Systematic review and narrative synthesis of surveillance practices following endovascular intervention for lower limb peripheral arterial disease

Kitty HF Wong, Ben E Zucker, Bethany G Wardle, Patrick A Coughlin, Katherine Chaplin, Hung-Yuan Cheng, Robert J Hinchliffe, Chris P Twine, Graeme K Ambler*

*Corresponding author for this work

Research output: Contribution to journalArticle (Academic Journal)peer-review

Abstract

Objectives
The optimal timing and modality of surveillance after endovascular intervention for peripheral arterial disease is controversial, and no randomised trial to assess the value of peripheral endovascular intervention has ever been performed. The aim of this systematic review was to examine the practice of surveillance following peripheral endovascular intervention in randomised trials.

Data Sources
Medline, Embase, Cochrane Library, and WHO trial registry databases.

Methods
Systematic review of the literature was performed to capture surveillance strategies used in randomised trials comparing endovascular interventions. Surveillance protocols were assessed for completeness, modalities used, duration, and intensity.

Results
Ninety-six different surveillance protocols were reported in 103 trials comparing endovascular interventions. Protocol specification was incomplete in 32% of trials.

The majority of trials used multiple surveillance modalities (mean 3.46 modalities), most commonly clinical examination (96%), ankle-brachial index (80%), duplex ultrasound (75%), and digital subtraction angiography (51%). Trials involving infrapopliteal lesions used more angiographic surveillance than trials with femoropopliteal lesions (p=0.006).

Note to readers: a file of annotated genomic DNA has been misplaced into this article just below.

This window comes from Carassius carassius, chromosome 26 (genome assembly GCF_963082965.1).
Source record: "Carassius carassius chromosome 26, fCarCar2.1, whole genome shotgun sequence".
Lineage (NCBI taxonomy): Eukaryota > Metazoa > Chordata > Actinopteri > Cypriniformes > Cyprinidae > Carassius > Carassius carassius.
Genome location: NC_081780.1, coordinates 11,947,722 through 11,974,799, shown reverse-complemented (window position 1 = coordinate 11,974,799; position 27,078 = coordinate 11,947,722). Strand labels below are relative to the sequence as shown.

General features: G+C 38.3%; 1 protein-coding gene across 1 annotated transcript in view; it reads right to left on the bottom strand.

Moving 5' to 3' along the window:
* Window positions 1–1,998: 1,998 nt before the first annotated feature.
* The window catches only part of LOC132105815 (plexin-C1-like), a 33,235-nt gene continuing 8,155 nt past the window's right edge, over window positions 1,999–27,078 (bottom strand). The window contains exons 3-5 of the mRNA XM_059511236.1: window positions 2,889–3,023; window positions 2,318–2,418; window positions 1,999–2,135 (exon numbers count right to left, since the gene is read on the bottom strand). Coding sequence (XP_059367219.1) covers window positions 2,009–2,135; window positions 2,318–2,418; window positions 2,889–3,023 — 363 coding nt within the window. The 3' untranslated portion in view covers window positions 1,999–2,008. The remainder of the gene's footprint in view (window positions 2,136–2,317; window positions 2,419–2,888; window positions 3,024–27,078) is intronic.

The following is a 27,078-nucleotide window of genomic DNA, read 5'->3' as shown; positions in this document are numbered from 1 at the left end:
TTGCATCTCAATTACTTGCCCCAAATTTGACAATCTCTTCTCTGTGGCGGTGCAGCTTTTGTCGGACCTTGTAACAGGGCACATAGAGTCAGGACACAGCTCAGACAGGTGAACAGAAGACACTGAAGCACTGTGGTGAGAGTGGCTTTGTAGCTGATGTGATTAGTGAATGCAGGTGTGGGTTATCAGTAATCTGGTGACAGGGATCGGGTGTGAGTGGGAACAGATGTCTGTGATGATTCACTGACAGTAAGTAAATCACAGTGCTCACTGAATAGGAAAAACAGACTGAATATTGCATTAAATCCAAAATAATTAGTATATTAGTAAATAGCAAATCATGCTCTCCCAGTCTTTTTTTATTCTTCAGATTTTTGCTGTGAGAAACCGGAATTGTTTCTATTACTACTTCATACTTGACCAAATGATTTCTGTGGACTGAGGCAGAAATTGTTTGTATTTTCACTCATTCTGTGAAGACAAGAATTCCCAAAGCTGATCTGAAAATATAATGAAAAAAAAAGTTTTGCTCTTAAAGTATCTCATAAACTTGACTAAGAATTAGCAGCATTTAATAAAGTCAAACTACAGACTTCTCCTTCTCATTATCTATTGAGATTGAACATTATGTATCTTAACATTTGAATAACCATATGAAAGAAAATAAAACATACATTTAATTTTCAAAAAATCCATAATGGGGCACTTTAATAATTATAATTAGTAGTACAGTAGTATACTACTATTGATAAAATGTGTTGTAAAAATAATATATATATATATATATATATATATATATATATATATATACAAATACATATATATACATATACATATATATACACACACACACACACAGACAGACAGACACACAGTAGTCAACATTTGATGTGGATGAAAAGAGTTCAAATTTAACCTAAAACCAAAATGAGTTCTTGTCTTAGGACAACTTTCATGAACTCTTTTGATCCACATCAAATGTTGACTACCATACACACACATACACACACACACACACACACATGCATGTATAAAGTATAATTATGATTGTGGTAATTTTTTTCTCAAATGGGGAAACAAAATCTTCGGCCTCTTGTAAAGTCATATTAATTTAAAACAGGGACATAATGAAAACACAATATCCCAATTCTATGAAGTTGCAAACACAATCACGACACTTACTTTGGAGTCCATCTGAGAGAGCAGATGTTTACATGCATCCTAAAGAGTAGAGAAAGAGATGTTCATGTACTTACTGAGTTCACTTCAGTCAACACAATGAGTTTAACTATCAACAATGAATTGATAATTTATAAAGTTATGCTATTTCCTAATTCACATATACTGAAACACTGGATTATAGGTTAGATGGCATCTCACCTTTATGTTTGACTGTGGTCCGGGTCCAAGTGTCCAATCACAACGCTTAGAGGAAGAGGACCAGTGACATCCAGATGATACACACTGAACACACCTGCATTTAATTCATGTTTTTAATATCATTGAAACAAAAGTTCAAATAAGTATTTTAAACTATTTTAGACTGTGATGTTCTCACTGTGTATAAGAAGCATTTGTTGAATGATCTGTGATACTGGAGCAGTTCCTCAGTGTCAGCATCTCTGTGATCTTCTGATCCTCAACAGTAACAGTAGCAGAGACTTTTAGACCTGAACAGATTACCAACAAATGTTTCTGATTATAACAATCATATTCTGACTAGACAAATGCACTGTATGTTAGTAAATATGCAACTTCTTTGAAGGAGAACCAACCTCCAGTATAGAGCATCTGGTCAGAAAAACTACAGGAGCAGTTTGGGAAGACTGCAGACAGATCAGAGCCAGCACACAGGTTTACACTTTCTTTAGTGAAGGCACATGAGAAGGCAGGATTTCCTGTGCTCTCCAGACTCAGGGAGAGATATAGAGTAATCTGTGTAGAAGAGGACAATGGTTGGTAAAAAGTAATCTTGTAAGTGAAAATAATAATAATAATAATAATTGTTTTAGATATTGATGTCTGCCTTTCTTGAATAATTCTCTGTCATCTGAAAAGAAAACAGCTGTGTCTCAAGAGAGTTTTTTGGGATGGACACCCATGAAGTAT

The median number of surveillance visits in the first 12 months after intervention was three and the mean surveillance duration was 21 months. Trials treating infrapopliteal vessels had a higher surveillance intensity compared to those treating femoropopliteal lesions in the first 12 months after endovascular intervention (mean 5 vs. 3 surveillance visits; p=0.017). Trials with drug-eluting devices had longer surveillance duration compared to those without (mean 26 vs. 19 months; p=0.020).

Conclusions
There is a high level of variation in the modality, duration, and intensity of surveillance protocols used in randomised trials comparing different types of peripheral endovascular arterial intervention. Further research is required to determine the value and impact of post-procedural surveillance on patient outcomes.
Original languageEnglish
JournalJournal of Vascular Surgery
Early online date7 Sep 2021
DOIs
Publication statusE-pub ahead of print - 7 Sep 2021

Keywords

  • systematic review
  • peripheral arterial disease
  • endovascular procedures

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